Metro

  • Written by Jeff Sovern, Professor of Law, St. John's University

Supreme Court Justice Louis Brandeis called privacy the “right to be let alone[1].” Perhaps Congress should give states trying to protect consumer data the same right.

For years, a gridlocked Congress ignored privacy, apart from occasionally scolding companies such as Equifax[2] and Marriott[3] after their major data breaches. In its absence, states have taken the lead in experimenting with privacy-related laws.

California, for example, recently passed legislation[4] giving citizens the right to know what data businesses have on them – and to block the information’s sale to third parties. It’s the first of its kind[5] in the U.S. and has prompted lawmakers[6] in other states to try to follow suit.

That’s gotten the attention of businesses, especially in tech, which have been lobbying Congress[7] to preempt a possible patchwork of state laws with what could amount to a weaker federal one. Some observers predict[8] this could be that rare issue that inspires bipartisan compromise in Congress this year.

Sounds like great news, right?

Wrong.

As someone who has studied privacy for nearly two decades[9], I believe consumers are better off if Congress doesn’t intrude and lets states keep experimenting on how to best protect Americans’ personal data.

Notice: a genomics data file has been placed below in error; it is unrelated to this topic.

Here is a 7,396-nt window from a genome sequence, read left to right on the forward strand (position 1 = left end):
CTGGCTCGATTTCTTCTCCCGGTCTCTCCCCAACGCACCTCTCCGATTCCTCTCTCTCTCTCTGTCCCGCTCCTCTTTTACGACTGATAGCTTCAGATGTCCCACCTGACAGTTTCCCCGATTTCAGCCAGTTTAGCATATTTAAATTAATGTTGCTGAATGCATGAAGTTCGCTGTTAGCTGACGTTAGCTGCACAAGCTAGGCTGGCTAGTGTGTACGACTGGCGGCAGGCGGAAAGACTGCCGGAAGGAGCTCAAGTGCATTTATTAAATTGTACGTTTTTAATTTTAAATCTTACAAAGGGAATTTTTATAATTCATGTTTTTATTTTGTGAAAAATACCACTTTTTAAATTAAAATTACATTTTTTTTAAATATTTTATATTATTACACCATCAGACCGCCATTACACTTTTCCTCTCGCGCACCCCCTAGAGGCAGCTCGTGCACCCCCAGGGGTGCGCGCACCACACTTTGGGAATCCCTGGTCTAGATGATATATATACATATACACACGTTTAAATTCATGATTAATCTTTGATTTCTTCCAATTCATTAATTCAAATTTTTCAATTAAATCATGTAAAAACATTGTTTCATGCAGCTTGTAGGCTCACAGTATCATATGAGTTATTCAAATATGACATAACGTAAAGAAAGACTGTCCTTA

Following California’s lead

It may be hard to remember, but there was a time when companies were able to keep data breaches secret, so that consumers didn’t even know hackers had their information and that they needed to take steps to protect themselves.

Then California’s data breach law[10] took effect in 2003. California requires companies that suffer data breaches to notify affected consumers as well as the state’s attorney general.

As lawmakers elsewhere learned from these notifications just how common data breaches had become, the other 49 states followed suit[11]. The result is that more than 8,000 data breaches affecting more than 11 billion records[12] have been made public – and all without Congress doing a thing.

If states had not acted on their own, Americans might never have learned about the Equifax or Marriott breaches, or about the 1,244 breaches affecting 446 million records that occurred just last year[13].And just as other states followed California on breaches, some are attempting to do the same on privacy legislation.

The California Consumer Privacy Act[14], which will take effect next year, will give Californians the right to learn what companies know about them and the kinds of businesses they sell that information to, as well as the right to block such sales. Consumers will also be able to require companies to delete information on them in some circumstances.

Legislators in states[15] including Massachussetts[16], Washington[17] and New York[18] have introduced similar privacy bills this year.

Congress is considering privacy legislation – be afraid California has taken the lead on protecting consumer data. AP Photo/Don Thompson[19]

Congressional intrusion

But Congress could bring this experimentation to a halt if lawmakers enact a weaker privacy bill that overrides state laws, as industry lobbyists are seeking[20].

Congress frequently preempts state laws. For example, the federal arbitration law[21] prevents states from regulating arbitration agreements, even barring states from merely requiring[22] that contracts require arbitration on the first page.